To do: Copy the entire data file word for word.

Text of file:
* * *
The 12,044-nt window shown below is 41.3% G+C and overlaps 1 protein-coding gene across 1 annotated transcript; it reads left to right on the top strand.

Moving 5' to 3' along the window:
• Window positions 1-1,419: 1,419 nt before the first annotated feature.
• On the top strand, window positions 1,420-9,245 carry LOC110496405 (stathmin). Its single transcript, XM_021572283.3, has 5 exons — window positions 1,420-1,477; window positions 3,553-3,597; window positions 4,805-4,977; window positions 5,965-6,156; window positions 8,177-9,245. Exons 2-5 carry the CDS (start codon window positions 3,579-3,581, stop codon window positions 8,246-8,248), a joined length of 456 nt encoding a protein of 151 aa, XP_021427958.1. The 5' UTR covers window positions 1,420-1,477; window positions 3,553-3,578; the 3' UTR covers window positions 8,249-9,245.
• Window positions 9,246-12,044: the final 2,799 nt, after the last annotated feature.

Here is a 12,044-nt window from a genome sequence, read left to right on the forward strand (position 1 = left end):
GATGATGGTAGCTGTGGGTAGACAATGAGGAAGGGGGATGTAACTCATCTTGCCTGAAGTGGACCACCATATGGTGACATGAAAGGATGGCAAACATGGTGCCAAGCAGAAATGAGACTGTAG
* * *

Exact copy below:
The 12,044-nt window shown below is 41.3% G+C and overlaps 1 protein-coding gene across 1 annotated transcript; it reads left to right on the top strand.

Moving 5' to 3' along the window:
• Window positions 1-1,419: 1,419 nt before the first annotated feature.
• On the top strand, window positions 1,420-9,245 carry LOC110496405 (stathmin). Its single transcript, XM_021572283.3, has 5 exons — window positions 1,420-1,477; window positions 3,553-3,597; window positions 4,805-4,977; window positions 5,965-6,156; window positions 8,177-9,245. Exons 2-5 carry the CDS (start codon window positions 3,579-3,581, stop codon window positions 8,246-8,248), a joined length of 456 nt encoding a protein of 151 aa, XP_021427958.1. The 5' UTR covers window positions 1,420-1,477; window positions 3,553-3,578; the 3' UTR covers window positions 8,249-9,245.
• Window positions 9,246-12,044: the final 2,799 nt, after the last annotated feature.

Here is a 12,044-nt window from a genome sequence, read left to right on the forward strand (position 1 = left end):
GATGATGGTAGCTGTGGGTAGACAATGAGGAAGGGGGATGTAACTCATCTTGCCTGAAGTGGACCACCATATGGTGACATGAAAGGATGGCAAACATGGTGCCAAGCAGAAATGAGACTGTAG